The shifts in the industry are pushing limited partners to rethink their general-partner selection capabilities. Despite the drop-off in persistence, the reward for selecting the best general partners is still great—but making that choice is now much more difficult. Track record is no longer a reliable indicator. General-partner selection is becoming more focused on understanding the capabilities that have driven past returns and assessing whether those capabilities are still present, relevant, and sufficiently differentiated to continue to drive outperformance into the future.

To make these assessments, limited partners will need to generate deeper insights into the drivers of private-equity performance, follow these insights to identify high-potential geographies and sectors, and have the conviction to use these insights to select external managers. The challenge of acting on conviction is particularly acute in the emerging markets, where shorter track records and even spottier data create further challenges in general-partner selection.

Achieving such insight will require real investment in research and in due diligence of managers. These capabilities should be built by enhancing the talent base within institutional investors and exploiting data through advanced analytics. In addition, investors will need to improve the general knowledge and understanding of private equity among their board members, as these directors are often entrusted with asset allocation and manager selection.

Some limited partners have begun to “insource,” effectively to doing private-equity investments on their own. Recent academic research has found this approach preferable for institutional investors in certain circumstances; direct private investment saves fees and can generate better results than an external manager. The research considered a small sample of seven Canadian pension funds that have enjoyed higher returns from their own deals than from their investments in private-equity funds or even from their coinvestments in the funds’ deals.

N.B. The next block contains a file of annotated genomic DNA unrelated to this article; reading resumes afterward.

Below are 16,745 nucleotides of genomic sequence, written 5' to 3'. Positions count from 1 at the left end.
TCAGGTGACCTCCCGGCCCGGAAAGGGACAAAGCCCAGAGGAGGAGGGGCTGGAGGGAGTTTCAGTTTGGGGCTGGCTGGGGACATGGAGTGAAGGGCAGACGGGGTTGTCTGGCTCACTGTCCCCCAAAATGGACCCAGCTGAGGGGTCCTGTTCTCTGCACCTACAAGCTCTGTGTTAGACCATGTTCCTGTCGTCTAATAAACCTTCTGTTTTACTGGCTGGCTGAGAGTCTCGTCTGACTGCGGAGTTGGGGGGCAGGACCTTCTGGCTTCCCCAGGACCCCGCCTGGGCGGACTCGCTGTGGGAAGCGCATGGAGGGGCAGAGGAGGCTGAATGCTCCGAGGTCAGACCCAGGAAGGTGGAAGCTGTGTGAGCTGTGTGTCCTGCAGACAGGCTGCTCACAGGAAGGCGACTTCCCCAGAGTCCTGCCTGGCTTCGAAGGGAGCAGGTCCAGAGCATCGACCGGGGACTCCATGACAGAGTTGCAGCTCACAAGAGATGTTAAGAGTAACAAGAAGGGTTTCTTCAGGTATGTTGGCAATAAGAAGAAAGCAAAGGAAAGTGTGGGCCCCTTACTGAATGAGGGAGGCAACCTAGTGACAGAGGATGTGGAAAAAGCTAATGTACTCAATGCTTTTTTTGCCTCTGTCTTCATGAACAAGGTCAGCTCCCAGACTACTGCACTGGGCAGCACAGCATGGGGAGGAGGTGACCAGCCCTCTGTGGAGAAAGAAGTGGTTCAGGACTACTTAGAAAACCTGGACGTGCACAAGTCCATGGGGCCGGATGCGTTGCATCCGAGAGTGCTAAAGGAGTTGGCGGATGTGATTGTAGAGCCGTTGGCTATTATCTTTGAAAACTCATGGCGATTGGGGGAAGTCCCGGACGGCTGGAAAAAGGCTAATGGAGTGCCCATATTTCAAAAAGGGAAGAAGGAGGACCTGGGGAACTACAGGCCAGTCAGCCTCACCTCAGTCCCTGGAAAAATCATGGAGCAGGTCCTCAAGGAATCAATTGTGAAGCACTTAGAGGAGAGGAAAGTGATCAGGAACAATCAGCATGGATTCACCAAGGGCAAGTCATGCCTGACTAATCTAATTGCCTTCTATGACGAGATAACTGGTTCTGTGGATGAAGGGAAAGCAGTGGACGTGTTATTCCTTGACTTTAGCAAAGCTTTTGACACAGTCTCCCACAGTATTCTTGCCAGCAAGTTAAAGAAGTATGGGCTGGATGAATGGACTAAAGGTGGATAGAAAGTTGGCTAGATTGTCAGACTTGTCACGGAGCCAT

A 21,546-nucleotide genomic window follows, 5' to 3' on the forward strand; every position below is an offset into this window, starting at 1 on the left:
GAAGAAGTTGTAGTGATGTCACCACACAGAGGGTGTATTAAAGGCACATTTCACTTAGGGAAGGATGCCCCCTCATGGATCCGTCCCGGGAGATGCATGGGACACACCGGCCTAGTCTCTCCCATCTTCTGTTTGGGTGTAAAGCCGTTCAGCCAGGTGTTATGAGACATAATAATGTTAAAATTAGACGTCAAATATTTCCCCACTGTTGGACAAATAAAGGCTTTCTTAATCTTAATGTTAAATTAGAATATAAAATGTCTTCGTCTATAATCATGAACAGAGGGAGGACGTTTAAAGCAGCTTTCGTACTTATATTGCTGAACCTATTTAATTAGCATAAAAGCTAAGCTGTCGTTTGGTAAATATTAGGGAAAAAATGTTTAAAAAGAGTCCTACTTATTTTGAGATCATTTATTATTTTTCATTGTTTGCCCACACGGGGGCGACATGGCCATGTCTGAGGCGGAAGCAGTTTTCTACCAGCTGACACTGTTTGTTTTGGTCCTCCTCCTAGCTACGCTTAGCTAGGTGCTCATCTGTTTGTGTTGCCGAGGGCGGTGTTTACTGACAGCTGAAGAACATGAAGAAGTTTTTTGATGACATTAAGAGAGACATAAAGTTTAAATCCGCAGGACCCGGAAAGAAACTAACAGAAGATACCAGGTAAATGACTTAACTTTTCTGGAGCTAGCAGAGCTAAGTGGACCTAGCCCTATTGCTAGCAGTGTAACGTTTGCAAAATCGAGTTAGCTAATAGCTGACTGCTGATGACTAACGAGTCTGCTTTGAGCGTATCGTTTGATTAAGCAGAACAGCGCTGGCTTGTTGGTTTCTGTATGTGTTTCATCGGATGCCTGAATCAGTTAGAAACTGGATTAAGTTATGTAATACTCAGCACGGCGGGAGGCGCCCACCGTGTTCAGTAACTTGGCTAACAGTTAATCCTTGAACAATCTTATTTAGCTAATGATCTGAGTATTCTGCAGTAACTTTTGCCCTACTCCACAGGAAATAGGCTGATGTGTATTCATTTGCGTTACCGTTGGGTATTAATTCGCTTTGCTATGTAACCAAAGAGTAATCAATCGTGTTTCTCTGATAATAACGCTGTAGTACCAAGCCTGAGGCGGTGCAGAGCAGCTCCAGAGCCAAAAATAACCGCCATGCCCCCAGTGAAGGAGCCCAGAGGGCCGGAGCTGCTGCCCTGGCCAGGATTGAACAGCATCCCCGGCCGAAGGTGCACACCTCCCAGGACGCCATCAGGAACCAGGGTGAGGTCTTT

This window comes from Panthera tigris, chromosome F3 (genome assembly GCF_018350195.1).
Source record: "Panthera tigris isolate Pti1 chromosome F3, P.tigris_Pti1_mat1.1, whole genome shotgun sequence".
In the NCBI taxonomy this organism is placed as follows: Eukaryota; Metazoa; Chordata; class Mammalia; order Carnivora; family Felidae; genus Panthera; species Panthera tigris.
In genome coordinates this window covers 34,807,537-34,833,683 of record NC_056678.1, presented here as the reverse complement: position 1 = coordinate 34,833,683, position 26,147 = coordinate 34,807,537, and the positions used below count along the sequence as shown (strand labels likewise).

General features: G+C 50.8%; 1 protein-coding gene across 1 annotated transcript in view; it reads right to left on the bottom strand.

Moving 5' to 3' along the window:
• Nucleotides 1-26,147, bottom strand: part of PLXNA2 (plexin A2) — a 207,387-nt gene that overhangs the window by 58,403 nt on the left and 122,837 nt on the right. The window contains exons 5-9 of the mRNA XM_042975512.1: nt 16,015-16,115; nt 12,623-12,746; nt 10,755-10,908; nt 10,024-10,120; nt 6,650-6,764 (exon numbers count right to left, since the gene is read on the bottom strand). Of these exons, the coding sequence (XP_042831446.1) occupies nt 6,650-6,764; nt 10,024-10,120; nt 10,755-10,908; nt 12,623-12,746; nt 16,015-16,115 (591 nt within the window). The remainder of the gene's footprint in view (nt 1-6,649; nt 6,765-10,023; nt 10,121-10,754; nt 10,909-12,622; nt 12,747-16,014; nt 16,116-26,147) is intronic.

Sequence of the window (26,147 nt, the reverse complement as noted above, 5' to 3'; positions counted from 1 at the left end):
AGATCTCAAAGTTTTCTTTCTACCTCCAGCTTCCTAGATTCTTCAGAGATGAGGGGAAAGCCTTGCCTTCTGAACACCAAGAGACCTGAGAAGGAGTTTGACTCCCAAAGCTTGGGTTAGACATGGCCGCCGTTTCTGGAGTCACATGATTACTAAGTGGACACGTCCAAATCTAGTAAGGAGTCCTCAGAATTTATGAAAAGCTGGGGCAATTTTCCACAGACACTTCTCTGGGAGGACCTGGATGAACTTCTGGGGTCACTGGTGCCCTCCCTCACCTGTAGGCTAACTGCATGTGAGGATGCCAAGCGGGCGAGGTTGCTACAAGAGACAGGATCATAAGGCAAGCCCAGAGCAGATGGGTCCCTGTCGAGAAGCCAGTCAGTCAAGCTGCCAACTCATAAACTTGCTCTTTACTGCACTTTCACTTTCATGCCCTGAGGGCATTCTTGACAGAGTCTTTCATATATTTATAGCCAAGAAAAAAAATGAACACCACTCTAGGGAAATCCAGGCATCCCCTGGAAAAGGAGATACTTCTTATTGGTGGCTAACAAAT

While the returns may be enticing, this kind of forward integration is not for everyone. Many institutions may face daunting structural obstacles, notably in their ability to hire, govern, and retain top talent. And the effort put forth by the Canadian investors was substantial: first, they had to establish professionalism in their management and governance, including the board. To build and sustain internal teams of investment professionals with the right skills, the funds had to be able and willing to provide an attractive level of compensation that was frequently much higher than that of professionals in other asset classes. The funds had to learn to trust these professionals with investment decisions. And they needed to build strong research teams to understand the cyclical and structural trends of private markets to determine the optimal time to invest.

How general partners might respond

General partners have several options they might consider. To raise capital in a newly competitive era, private-equity firms must be able not only to point to a track record of success, as in the past, but also to say how that track record was achieved and, even more critically, how it will be maintained. As such, private-equity firms may need to develop a more detailed understanding of their past performance and be able to describe its fundamental underpinnings—in particular, the skills, brand, focus, and other capabilities that the firm brings to its deals. They may also need to explain how these capabilities are evolving to allow them to keep ahead in a competitive market. Limited partners are looking for clear, differentiated strategies, with relevant and proven capabilities; general partners will need ready answers.